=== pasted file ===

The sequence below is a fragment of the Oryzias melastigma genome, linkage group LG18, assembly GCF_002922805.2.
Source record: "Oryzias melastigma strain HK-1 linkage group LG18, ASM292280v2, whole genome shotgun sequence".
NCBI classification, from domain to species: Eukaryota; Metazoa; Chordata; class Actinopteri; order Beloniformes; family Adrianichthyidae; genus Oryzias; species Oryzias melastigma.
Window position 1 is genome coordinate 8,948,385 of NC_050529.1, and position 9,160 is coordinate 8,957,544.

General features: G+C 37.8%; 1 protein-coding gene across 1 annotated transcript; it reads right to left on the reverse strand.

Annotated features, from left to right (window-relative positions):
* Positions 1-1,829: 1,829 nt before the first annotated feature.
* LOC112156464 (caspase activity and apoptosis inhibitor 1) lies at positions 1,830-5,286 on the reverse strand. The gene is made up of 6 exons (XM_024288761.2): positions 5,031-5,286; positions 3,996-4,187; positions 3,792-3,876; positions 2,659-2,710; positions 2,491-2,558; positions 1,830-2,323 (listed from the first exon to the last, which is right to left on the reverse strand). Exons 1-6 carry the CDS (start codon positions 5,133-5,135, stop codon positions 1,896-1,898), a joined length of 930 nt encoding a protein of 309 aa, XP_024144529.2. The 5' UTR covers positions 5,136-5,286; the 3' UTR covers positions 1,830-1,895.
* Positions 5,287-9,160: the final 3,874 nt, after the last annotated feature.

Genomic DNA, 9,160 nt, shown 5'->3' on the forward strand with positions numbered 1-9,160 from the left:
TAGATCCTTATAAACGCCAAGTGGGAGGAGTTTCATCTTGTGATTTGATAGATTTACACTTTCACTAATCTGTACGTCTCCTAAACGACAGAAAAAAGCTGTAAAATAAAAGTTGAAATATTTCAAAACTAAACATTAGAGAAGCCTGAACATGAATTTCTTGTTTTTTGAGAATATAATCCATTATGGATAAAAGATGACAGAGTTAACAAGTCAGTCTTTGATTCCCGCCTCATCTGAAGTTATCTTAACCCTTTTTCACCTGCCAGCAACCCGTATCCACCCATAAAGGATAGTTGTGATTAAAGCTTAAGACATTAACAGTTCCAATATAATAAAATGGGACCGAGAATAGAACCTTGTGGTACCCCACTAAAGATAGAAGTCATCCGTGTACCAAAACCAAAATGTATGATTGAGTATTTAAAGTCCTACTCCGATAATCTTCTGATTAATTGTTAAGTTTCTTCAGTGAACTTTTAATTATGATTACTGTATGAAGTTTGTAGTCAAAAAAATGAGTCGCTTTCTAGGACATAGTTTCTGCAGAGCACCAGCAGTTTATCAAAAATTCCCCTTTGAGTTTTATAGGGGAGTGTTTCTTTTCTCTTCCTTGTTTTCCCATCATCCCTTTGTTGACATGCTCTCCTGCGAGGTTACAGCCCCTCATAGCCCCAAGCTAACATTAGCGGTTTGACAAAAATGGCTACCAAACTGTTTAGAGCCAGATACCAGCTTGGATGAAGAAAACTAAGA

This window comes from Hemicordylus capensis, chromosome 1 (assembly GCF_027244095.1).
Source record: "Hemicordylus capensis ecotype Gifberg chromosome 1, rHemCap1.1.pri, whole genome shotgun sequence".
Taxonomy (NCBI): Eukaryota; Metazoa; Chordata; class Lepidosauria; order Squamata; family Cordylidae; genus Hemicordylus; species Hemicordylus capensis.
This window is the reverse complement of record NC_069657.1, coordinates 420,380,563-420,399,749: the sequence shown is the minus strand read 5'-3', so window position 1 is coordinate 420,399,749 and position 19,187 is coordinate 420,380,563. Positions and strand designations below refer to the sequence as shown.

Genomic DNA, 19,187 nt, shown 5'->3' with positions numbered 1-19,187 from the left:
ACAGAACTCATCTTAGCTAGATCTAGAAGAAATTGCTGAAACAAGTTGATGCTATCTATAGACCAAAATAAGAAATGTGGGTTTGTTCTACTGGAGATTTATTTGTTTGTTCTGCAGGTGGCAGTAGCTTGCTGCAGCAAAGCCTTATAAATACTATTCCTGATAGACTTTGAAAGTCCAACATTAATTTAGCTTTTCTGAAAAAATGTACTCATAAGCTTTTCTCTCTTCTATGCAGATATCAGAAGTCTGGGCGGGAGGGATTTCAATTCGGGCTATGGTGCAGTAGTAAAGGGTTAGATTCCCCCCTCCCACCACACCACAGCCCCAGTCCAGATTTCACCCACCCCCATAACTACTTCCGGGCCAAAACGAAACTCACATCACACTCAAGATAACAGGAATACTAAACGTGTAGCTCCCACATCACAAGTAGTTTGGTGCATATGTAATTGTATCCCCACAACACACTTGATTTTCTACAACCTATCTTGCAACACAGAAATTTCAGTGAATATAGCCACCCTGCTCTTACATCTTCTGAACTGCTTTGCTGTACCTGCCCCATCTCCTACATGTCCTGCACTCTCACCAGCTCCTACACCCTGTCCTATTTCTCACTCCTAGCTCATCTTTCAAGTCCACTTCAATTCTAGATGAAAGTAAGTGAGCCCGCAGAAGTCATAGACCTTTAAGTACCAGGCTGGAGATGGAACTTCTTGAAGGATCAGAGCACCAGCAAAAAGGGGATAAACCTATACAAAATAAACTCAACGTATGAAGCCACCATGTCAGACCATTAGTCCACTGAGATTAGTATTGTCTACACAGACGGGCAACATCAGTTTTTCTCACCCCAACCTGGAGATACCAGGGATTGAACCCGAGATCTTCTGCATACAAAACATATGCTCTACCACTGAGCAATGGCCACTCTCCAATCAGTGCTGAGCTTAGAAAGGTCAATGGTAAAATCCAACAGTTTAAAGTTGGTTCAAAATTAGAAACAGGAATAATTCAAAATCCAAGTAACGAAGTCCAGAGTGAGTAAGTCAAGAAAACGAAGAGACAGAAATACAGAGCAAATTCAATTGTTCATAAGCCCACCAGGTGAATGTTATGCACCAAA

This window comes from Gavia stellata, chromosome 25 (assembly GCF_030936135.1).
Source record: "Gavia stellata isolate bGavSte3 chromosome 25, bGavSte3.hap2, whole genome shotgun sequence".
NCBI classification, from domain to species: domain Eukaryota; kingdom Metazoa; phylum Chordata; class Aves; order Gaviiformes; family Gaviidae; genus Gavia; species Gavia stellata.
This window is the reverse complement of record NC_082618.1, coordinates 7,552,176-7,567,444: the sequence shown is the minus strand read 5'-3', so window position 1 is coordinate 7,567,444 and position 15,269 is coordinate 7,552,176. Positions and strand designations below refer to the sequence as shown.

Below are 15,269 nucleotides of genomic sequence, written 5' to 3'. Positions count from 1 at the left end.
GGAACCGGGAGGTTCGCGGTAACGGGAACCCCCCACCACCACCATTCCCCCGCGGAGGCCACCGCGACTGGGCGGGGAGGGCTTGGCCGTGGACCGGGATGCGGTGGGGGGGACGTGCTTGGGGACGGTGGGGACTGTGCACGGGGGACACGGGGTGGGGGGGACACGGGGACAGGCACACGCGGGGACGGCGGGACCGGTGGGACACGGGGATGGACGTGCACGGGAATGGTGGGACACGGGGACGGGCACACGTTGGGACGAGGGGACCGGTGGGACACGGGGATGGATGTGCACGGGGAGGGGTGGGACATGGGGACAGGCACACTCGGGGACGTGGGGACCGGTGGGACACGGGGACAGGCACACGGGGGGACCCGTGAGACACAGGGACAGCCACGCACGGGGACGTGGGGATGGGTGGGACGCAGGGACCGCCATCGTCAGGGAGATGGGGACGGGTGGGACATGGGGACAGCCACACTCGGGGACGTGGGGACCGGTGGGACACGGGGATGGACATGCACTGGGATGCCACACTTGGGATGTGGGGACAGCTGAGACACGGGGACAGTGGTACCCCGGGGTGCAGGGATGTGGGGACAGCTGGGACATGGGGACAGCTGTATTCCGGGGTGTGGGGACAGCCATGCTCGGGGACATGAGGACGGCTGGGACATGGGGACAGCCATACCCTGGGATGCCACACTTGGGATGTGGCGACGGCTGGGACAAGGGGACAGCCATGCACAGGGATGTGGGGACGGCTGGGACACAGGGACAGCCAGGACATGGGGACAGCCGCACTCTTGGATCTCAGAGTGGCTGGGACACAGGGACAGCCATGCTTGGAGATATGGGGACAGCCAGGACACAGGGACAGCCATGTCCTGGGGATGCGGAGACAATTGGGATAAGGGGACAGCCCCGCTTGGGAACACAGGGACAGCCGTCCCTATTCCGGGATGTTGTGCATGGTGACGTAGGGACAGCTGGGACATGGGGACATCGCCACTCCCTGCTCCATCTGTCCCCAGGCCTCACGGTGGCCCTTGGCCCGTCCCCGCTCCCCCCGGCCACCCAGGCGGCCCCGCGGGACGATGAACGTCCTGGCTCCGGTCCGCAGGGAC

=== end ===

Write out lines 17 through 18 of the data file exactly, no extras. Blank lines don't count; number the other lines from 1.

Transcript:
ACAGAACTCATCTTAGCTAGATCTAGAAGAAATTGCTGAAACAAGTTGATGCTATCTATAGACCAAAATAAGAAATGTGGGTTTGTTCTACTGGAGATTTATTTGTTTGTTCTGCAGGTGGCAGTAGCTTGCTGCAGCAAAGCCTTATAAATACTATTCCTGATAGACTTTGAAAGTCCAACATTAATTTAGCTTTTCTGAAAAAATGTACTCATAAGCTTTTCTCTCTTCTATGCAGATATCAGAAGTCTGGGCGGGAGGGATTTCAATTCGGGCTATGGTGCAGTAGTAAAGGGTTAGATTCCCCCCTCCCACCACACCACAGCCCCAGTCCAGATTTCACCCACCCCCATAACTACTTCCGGGCCAAAACGAAACTCACATCACACTCAAGATAACAGGAATACTAAACGTGTAGCTCCCACATCACAAGTAGTTTGGTGCATATGTAATTGTATCCCCACAACACACTTGATTTTCTACAACCTATCTTGCAACACAGAAATTTCAGTGAATATAGCCACCCTGCTCTTACATCTTCTGAACTGCTTTGCTGTACCTGCCCCATCTCCTACATGTCCTGCACTCTCACCAGCTCCTACACCCTGTCCTATTTCTCACTCCTAGCTCATCTTTCAAGTCCACTTCAATTCTAGATGAAAGTAAGTGAGCCCGCAGAAGTCATAGACCTTTAAGTACCAGGCTGGAGATGGAACTTCTTGAAGGATCAGAGCACCAGCAAAAAGGGGATAAACCTATACAAAATAAACTCAACGTATGAAGCCACCATGTCAGACCATTAGTCCACTGAGATTAGTATTGTCTACACAGACGGGCAACATCAGTTTTTCTCACCCCAACCTGGAGATACCAGGGATTGAACCCGAGATCTTCTGCATACAAAACATATGCTCTACCACTGAGCAATGGCCACTCTCCAATCAGTGCTGAGCTTAGAAAGGTCAATGGTAAAATCCAACAGTTTAAAGTTGGTTCAAAATTAGAAACAGGAATAATTCAAAATCCAAGTAACGAAGTCCAGAGTGAGTAAGTCAAGAAAACGAAGAGACAGAAATACAGAGCAAATTCAATTGTTCATAAGCCCACCAGGTGAATGTTATGCACCAAA

This window comes from Gavia stellata, chromosome 25 (assembly GCF_030936135.1).